Legislator proposes cell phone restrictions
Radios used to be the only diversion for folks taking a drive.
They would ease back in their big, comfortable seat and listen to the latest crooner; their attention on the road. By the time drivers began installing eight-track tapes, their attention had already begun to waver. Today’s drivers have so many electronic gadgets, that it seems like paying attention to the road is merely one of the distractions.
At least that is what it seemed to me when the young gentleman in the big blue Dodge truck nearly ran me down in the Super One parking lot a couple of weeks ago … while immersed in a cell phone conversation.
For many years, drivers faced common distractions like kids jumping back and forth between seats; dripping ice cream cones; and teens fighting in the back seat. Challenges included lighting cigarettes, taking a bite of a hamburger, hanging onto a fidgety dog, or holding their drink upright between their legs.
Car makers and legislators didn’t let the American public down. First they added cigarette lighters and ashtrays to address smoking distractions. Next, they installed seatbelts to help tame the kids. Finally, drink holders included in even basic model vehicles allowed drivers to put both hands back on the wheel … most of the time at least.
Back on the music scene, AM gave way to FM, and those old eight-tracks were replaced by cassette tape decks; which were replaced by CD players. Still, not too bad. Drivers could once again, ease back in their ergonomically-designed seat, program their preferred channels for one-digit control, and listen to their favorite music; their attention once again on the road.
Except for all those other things; that almost endless array of communication accessory devices linking drivers to the outside world, including: cell phones, navigation and GPS systems, computers and televisions.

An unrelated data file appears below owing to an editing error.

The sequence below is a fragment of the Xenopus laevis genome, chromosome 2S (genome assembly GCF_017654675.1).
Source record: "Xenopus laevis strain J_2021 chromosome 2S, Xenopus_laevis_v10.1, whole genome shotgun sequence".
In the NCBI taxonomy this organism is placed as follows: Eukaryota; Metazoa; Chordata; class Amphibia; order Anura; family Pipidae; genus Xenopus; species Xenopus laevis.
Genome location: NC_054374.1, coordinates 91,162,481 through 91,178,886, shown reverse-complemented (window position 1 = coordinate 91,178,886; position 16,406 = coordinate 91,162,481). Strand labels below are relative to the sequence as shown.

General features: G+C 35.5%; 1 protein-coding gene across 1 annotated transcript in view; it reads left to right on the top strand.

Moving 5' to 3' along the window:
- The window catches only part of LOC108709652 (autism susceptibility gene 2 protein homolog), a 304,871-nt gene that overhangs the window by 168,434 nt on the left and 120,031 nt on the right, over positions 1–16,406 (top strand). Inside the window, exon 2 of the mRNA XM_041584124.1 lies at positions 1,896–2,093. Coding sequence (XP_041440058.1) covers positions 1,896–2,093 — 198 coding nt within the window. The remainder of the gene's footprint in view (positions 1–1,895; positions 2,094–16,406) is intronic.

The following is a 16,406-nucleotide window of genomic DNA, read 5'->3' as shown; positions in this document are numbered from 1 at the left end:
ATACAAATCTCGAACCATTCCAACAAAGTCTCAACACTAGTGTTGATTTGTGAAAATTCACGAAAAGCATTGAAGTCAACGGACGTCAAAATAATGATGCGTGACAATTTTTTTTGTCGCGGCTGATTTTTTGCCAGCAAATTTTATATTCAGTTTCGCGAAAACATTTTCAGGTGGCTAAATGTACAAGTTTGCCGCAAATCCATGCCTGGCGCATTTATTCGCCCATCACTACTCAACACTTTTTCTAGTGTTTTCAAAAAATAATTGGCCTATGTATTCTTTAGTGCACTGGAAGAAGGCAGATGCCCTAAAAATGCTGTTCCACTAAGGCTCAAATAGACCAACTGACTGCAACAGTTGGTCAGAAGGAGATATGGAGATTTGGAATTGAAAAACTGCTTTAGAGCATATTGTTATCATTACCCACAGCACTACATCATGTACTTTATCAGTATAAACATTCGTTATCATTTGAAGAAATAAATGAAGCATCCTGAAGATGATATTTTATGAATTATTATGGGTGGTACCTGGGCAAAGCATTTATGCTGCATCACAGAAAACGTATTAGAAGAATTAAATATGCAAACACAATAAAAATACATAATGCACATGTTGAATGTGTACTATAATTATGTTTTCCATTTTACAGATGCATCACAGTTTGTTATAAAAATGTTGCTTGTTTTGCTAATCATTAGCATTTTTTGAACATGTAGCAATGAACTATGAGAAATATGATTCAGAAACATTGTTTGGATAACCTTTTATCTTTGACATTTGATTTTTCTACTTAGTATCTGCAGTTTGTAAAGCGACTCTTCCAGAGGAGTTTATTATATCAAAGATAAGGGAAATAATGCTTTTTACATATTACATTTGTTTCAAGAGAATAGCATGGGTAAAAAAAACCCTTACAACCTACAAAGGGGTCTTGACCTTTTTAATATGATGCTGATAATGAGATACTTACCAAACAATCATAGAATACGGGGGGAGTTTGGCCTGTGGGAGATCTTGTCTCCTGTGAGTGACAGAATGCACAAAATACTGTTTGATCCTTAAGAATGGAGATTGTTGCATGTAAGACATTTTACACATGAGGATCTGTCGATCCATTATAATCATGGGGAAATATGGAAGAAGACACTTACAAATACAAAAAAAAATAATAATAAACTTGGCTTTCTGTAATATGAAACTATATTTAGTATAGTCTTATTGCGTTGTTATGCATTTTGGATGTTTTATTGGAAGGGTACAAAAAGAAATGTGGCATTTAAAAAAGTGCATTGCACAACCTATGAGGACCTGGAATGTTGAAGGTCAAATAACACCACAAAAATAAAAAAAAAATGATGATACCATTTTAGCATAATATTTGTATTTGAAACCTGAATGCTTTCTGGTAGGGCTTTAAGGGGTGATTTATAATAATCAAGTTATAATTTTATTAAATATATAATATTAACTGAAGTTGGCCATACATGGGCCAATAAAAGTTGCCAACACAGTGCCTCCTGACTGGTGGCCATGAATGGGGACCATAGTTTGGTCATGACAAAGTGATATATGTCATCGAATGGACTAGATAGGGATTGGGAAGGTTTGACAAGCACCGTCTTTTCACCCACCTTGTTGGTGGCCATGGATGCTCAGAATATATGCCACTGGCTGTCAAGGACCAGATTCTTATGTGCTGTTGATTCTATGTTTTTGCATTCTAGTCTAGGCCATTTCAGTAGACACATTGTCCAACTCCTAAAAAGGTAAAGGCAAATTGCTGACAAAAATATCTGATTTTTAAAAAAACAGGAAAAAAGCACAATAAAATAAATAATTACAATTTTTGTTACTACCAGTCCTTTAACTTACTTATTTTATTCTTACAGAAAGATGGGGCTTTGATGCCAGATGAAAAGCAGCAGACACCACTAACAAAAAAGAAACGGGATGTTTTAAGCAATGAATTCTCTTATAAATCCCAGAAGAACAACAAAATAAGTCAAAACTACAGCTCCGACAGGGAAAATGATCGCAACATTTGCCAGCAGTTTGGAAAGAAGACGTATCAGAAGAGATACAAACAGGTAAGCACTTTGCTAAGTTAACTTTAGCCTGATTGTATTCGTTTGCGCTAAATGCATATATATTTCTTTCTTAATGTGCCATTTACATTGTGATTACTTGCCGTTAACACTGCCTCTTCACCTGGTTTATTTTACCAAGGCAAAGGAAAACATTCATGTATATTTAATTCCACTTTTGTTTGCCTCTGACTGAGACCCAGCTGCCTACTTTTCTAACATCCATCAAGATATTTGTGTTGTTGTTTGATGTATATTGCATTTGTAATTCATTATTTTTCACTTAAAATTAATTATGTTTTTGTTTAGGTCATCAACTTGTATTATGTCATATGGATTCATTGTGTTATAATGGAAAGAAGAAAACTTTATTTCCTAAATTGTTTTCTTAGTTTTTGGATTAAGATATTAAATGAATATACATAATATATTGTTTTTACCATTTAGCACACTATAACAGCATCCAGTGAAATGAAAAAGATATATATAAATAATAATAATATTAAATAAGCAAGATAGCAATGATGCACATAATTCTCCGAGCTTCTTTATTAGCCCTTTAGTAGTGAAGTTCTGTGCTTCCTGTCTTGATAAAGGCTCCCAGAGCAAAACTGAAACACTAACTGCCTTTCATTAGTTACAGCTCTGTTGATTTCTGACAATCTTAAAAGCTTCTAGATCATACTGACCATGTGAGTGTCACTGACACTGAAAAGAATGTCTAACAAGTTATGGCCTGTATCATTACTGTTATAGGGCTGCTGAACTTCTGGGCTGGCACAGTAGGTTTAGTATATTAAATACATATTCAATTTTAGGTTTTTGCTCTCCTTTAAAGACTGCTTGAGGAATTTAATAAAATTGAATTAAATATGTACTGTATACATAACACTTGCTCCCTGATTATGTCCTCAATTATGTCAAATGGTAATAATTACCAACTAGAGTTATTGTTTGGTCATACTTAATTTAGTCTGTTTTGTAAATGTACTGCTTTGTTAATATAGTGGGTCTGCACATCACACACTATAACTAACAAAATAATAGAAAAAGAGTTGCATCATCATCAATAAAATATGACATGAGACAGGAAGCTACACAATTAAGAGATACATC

Of all these gadgets, the cell phone, commonly used by 250 million cell phone users and 80 percent of the driving public (by admission), has become the most dangerous diversion for drivers today. Ignoring the reality of danger to themselves or others, cell phone users, answer their phones, make calls and, as impossible as it seems, send text messages as they drive.
Recognizing this danger to the American public, the National Safety Council (NSC) recently called for a nationwide ban on any use of cell phones while driving. “Studies show that driving while talking on a cell phone is extremely dangerous and puts drivers at a four times greater risk of a crash,” said Janet Froetscher, president and CEO of the NSC.
NSC supported their ban request with statistics form a Harvard study. The statistics were grim: 6 percent of traffic accidents (636,000 accidents nationally) occur each year because of cell phone use; those accidents result in the injury of more than 330,000 people, and the death of 2,600.
To put those figures into perspective: 314 American servicemen and women were killed in the Iraq war last year. Statistically, for every one serviceman who lost his life fighting in Iraq, eight American men, women, and children, lost their lives because someone was using their cell phone.
For every family that received news their loved one died serving their country, eight families received news they lost a family member because someone was distracted while answering their phone or texting.
While no state has completely banned the use of cell phones by drivers, to date, six states, including Washington and California, have passed legislation prohibiting talking on a cell phone without a hands-free device. Although only Washington has banned texting while driving, many states have imposed cell-phone bans on drivers 18 and younger.
At this time, Idaho has no legislation relating to the use of cell phones, and neither the Idaho Transportation Department nor the Idaho State Police keep data about cell phone-related accidents.
However, legislators are taking a look at the issue. Idaho State Sen. Les Bock is preparing a bill that would make it a misdemeanor to talk on a cell phone while driving without a hands-free device. He is preparing a second bill to ban text messaging while driving. The fine for either infraction would be about $75.
Although legislators think there is little chance for the Democratic-sponsored bill to pass in the legislature, sponsors believe the problem must be addressed in the near future.
And by the way, the United States is far behind international opinion on the subject of cell phones – call it our “cowboy mentality.” More than 50 of the most industrialized nations in the world have already banned the use of cell phones to some extent. These countries include: Canada, India, Australia, Italy, France, Germany, China, Netherlands, Chile, and Russia.
The bills are expected to be introduced this week.
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